On view through January 11, 2020, “El Camino del Oro” traces early California history through paintings, some on loan from private collections, at the Joan Irvine Smith and Athalie Richardson Irvine Clarke Gallery at the UCI Institute and Museum of California Art.
Although the missions in Baja California are older—the earliest of which was established at Loreto in 1697—the first mission in what is now the state of California was founded in San Diego by Spanish Franciscan friars in 1769. Over the next fifty years, Spanish missionaries established a total of 21 missions throughout California, stretching as far north as Sonoma. They were connected by El Camino Real, also called the Royal Road or the King’s Highway, a route that today’s Highway 101 approximates.
In 1821, Mexico declared its independence from Spain and claimed California as a province. Mexico passed laws restricting the missions and their vast land holdings were confiscated and distributed as land grants, leading to the formation of large ranches. By 1850, when California became the 31st state of the Union, many of the missions had been abandoned and were in ruins. It wasn’t until the 1890s, when artists began portraying the missions as relics of California’s cultural past that a serious effort was made to preserve and restore them.
One of the oldest paintings on display dates from 1886. Painted by Alexander Harmer (1856-1925), it shows the front courtyard of the Mission San Juan Capistrano. What is now one of the most beautiful gardens in California was then a dry, dusty yard, with just a few geraniums against the pillars of the arcade.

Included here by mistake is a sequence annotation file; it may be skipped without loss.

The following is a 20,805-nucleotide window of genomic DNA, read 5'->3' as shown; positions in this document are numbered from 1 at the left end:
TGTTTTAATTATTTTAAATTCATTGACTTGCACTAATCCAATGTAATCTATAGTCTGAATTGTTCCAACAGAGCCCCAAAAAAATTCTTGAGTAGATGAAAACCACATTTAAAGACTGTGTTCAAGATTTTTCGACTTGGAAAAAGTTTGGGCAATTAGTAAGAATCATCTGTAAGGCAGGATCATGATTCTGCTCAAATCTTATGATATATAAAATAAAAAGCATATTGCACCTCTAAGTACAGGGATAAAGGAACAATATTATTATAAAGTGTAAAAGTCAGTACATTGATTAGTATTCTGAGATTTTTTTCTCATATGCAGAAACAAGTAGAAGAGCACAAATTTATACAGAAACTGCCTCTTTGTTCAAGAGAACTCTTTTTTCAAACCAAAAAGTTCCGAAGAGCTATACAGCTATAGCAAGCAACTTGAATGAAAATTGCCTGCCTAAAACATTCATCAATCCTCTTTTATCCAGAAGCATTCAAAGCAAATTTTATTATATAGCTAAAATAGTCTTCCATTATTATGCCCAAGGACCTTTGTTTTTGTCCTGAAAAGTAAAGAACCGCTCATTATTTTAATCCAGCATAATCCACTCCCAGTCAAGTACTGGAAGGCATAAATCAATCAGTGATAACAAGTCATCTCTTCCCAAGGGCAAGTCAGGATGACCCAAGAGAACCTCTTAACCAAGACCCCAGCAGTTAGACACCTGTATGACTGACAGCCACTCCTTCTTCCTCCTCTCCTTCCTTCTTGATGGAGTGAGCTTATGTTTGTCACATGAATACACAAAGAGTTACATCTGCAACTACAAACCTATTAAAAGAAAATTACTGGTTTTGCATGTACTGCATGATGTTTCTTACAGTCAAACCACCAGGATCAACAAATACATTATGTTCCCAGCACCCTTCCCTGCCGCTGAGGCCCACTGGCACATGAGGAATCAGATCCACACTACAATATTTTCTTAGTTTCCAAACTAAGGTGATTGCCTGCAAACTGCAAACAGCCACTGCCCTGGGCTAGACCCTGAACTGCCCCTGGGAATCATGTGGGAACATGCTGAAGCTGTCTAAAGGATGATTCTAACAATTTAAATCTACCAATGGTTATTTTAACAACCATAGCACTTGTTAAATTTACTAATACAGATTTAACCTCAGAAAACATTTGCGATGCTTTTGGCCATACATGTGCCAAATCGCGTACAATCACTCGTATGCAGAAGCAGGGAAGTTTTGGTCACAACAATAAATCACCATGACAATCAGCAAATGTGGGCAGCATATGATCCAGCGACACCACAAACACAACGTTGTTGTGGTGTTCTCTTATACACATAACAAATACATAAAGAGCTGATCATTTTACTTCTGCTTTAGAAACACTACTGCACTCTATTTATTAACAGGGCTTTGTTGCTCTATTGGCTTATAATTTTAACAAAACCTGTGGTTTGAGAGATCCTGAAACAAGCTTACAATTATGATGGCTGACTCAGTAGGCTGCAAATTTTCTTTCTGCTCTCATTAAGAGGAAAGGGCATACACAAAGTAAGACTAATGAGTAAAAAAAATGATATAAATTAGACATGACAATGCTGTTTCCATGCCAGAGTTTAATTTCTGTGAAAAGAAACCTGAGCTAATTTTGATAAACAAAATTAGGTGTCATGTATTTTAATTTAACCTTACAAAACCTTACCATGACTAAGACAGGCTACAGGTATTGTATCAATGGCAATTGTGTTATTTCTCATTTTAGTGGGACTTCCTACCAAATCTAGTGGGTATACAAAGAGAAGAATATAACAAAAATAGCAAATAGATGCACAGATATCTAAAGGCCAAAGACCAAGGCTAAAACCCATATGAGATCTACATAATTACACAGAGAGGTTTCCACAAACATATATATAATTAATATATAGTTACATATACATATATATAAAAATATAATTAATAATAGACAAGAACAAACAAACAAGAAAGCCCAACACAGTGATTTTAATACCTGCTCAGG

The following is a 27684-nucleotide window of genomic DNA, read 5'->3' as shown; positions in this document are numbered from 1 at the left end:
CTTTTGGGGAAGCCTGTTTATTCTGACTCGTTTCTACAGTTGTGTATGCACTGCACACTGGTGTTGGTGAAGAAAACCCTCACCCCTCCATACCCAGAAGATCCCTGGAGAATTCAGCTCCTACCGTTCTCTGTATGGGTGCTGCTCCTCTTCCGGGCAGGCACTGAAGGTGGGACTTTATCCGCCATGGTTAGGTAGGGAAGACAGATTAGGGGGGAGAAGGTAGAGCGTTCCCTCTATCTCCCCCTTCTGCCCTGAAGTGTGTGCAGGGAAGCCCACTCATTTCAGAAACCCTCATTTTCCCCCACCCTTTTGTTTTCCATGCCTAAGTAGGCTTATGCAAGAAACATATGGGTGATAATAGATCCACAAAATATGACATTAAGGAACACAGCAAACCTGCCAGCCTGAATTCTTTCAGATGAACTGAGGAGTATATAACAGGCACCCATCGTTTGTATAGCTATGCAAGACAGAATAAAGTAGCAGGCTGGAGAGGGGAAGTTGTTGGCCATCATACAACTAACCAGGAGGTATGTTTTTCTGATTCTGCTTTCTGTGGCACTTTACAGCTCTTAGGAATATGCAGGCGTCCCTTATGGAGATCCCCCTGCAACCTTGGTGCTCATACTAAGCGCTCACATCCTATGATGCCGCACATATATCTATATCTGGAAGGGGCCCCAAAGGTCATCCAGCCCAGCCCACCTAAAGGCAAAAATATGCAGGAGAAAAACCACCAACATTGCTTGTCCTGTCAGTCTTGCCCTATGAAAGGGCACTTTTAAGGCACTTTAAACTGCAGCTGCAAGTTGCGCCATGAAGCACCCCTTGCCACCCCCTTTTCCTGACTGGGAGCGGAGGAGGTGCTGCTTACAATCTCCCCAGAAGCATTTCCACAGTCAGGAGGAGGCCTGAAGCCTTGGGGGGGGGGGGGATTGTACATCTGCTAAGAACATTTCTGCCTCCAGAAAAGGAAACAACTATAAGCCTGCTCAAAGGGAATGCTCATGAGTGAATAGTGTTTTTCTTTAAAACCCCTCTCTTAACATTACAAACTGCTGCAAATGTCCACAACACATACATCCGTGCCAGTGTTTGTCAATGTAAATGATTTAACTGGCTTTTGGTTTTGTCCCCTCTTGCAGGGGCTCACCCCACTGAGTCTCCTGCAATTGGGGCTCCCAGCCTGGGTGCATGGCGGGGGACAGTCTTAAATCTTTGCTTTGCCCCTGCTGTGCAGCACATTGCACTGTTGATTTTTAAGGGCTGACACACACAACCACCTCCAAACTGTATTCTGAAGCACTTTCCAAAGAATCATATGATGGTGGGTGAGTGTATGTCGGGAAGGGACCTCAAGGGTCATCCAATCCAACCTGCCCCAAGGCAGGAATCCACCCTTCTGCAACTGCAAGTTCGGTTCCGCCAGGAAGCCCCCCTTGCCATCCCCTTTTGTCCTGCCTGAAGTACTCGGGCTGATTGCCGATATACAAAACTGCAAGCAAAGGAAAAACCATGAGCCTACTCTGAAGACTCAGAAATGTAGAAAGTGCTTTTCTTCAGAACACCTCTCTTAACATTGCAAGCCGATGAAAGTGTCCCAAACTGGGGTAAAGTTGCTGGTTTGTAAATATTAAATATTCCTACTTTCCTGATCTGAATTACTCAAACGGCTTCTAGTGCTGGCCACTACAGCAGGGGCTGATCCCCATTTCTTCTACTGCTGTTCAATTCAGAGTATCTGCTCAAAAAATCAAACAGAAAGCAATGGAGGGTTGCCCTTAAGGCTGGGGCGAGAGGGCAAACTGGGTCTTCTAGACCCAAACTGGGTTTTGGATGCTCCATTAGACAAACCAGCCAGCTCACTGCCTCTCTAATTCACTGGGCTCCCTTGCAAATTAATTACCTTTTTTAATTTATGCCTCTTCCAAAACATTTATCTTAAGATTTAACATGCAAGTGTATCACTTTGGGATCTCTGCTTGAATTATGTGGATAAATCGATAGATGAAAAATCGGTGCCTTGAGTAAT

Also on display is a majestic scene of three Californio vaqueros and their dog driving a small herd of cattle. Painted by William Hahn (1829-1887) in 1883, the work is set during California’s Rancho Period (1821-1846). Other works on view include those by noted California painters Alson S. Clark (1876-1949), Alice Coutts (1879-1973), Edwin Deakin (1838-1923), Alexander Edouart (1818-1892), William Lees Judson (1842-1928), Joseph Kleitsch (1882-1931), Evelyn McCormick (1862-1948), Manuel Valencia (1856-1935) and William Wendt (1865-1946), among others.
Of the several California missions shown in these rare and beautiful paintings, the most popular was Mission San Juan Capistrano, whose beauty and elegance earned it the nickname “The Jewel of the Missions.”